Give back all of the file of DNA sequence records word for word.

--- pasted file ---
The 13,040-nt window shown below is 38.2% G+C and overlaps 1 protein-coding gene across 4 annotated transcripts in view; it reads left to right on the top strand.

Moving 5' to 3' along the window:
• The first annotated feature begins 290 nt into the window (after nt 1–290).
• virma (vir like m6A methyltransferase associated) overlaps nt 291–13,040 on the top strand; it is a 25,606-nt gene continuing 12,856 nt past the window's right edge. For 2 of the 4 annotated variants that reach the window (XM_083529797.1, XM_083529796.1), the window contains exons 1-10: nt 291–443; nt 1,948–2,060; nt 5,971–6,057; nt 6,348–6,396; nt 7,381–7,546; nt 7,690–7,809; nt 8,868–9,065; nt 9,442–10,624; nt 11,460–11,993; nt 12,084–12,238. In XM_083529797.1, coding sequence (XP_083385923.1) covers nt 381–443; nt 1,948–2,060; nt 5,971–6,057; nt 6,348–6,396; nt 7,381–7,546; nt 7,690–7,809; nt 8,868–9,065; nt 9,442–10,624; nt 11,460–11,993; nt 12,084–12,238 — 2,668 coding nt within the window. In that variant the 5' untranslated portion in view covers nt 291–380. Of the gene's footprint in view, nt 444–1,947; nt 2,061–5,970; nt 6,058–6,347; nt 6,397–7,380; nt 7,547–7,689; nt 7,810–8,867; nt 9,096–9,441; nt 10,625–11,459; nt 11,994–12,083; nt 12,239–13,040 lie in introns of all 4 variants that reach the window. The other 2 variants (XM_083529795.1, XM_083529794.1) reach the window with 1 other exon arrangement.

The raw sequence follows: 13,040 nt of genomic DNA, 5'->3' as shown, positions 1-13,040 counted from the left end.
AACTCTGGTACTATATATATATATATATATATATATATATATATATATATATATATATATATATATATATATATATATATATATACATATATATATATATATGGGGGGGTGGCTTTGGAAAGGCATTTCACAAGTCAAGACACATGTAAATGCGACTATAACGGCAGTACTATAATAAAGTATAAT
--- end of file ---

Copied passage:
The 13,040-nt window shown below is 38.2% G+C and overlaps 1 protein-coding gene across 4 annotated transcripts in view; it reads left to right on the top strand.

Moving 5' to 3' along the window:
• The first annotated feature begins 290 nt into the window (after nt 1–290).
• virma (vir like m6A methyltransferase associated) overlaps nt 291–13,040 on the top strand; it is a 25,606-nt gene continuing 12,856 nt past the window's right edge. For 2 of the 4 annotated variants that reach the window (XM_083529797.1, XM_083529796.1), the window contains exons 1-10: nt 291–443; nt 1,948–2,060; nt 5,971–6,057; nt 6,348–6,396; nt 7,381–7,546; nt 7,690–7,809; nt 8,868–9,065; nt 9,442–10,624; nt 11,460–11,993; nt 12,084–12,238. In XM_083529797.1, coding sequence (XP_083385923.1) covers nt 381–443; nt 1,948–2,060; nt 5,971–6,057; nt 6,348–6,396; nt 7,381–7,546; nt 7,690–7,809; nt 8,868–9,065; nt 9,442–10,624; nt 11,460–11,993; nt 12,084–12,238 — 2,668 coding nt within the window. In that variant the 5' untranslated portion in view covers nt 291–380. Of the gene's footprint in view, nt 444–1,947; nt 2,061–5,970; nt 6,058–6,347; nt 6,397–7,380; nt 7,547–7,689; nt 7,810–8,867; nt 9,096–9,441; nt 10,625–11,459; nt 11,994–12,083; nt 12,239–13,040 lie in introns of all 4 variants that reach the window. The other 2 variants (XM_083529795.1, XM_083529794.1) reach the window with 1 other exon arrangement.

The raw sequence follows: 13,040 nt of genomic DNA, 5'->3' as shown, positions 1-13,040 counted from the left end.
AACTCTGGTACTATATATATATATATATATATATATATATATATATATATATATATATATATATATATATATATATATATATATACATATATATATATATATGGGGGGGTGGCTTTGGAAAGGCATTTCACAAGTCAAGACACATGTAAATGCGACTATAACGGCAGTACTATAATAAAGTATAAT